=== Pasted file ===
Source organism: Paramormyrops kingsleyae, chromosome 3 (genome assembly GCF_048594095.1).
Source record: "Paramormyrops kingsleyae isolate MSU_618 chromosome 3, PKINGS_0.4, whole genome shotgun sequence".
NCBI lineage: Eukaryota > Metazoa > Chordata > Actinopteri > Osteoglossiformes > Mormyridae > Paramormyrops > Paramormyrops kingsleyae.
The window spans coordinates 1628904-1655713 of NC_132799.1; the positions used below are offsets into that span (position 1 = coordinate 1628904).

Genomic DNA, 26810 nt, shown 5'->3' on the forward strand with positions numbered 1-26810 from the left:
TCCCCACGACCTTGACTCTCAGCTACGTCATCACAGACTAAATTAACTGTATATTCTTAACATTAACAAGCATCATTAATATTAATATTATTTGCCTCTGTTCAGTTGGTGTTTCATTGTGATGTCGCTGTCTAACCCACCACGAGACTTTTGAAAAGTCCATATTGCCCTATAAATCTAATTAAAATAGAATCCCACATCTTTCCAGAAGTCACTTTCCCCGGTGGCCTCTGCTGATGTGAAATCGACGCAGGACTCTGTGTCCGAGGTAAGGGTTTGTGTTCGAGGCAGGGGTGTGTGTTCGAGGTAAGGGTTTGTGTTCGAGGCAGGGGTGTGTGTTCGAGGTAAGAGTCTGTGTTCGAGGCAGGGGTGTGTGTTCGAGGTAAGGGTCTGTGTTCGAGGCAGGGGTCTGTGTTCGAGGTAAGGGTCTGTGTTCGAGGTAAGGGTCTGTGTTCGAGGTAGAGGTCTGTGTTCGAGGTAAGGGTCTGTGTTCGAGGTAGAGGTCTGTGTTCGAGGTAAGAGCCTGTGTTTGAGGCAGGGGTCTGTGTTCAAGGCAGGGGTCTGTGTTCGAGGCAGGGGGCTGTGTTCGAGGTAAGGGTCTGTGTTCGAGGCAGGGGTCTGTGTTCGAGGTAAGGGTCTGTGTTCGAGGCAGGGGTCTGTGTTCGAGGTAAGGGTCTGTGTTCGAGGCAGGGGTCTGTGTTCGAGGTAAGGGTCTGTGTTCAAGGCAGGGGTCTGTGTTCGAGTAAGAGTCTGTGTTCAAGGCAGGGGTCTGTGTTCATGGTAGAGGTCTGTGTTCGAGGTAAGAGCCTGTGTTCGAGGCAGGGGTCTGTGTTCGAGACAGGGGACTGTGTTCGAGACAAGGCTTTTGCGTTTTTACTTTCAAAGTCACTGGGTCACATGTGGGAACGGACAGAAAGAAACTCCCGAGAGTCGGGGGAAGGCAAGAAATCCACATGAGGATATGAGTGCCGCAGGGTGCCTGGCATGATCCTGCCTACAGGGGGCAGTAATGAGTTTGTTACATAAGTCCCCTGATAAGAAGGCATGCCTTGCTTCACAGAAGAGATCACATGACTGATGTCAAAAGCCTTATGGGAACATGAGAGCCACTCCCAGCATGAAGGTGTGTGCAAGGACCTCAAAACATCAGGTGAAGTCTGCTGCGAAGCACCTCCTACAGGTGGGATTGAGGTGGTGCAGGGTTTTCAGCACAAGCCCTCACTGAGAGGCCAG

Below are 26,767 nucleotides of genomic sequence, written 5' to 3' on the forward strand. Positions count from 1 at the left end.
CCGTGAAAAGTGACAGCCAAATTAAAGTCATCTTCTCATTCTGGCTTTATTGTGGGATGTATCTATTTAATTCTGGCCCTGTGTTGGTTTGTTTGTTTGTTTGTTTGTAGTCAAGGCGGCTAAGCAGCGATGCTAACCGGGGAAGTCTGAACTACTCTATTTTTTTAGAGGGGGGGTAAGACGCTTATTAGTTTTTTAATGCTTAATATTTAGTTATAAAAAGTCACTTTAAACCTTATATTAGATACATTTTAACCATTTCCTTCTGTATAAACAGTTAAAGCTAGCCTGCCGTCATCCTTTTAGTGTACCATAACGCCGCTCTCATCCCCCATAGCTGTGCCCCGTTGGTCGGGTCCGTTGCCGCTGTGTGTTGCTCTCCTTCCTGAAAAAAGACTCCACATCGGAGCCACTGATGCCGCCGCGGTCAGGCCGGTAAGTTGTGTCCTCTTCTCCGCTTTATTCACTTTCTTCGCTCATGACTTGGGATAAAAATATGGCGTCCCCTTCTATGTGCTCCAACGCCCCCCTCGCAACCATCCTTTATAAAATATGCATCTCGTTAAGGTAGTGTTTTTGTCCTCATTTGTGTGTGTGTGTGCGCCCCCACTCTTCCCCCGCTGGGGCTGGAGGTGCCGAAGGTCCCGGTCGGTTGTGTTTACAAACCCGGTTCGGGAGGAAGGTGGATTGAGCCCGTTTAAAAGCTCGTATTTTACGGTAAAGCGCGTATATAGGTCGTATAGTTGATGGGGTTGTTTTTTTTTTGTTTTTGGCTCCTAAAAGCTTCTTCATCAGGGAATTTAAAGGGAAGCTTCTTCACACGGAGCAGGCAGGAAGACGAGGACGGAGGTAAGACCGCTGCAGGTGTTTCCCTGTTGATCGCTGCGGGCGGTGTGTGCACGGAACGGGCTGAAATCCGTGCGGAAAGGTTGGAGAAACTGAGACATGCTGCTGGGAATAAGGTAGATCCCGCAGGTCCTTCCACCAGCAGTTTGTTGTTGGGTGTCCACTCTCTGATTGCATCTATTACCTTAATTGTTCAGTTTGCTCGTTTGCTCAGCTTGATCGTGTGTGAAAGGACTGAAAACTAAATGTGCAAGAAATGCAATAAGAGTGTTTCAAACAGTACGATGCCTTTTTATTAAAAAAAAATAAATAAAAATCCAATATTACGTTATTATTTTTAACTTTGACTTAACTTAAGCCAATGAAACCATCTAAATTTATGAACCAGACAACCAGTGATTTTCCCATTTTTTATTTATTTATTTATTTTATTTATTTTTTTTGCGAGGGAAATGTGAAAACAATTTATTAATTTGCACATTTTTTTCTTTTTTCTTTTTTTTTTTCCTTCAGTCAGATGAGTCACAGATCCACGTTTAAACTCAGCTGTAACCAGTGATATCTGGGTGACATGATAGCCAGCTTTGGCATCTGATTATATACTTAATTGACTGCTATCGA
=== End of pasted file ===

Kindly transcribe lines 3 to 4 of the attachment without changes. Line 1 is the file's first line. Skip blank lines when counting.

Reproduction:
NCBI lineage: Eukaryota > Metazoa > Chordata > Actinopteri > Osteoglossiformes > Mormyridae > Paramormyrops > Paramormyrops kingsleyae.
The window spans coordinates 1628904-1655713 of NC_132799.1; the positions used below are offsets into that span (position 1 = coordinate 1628904).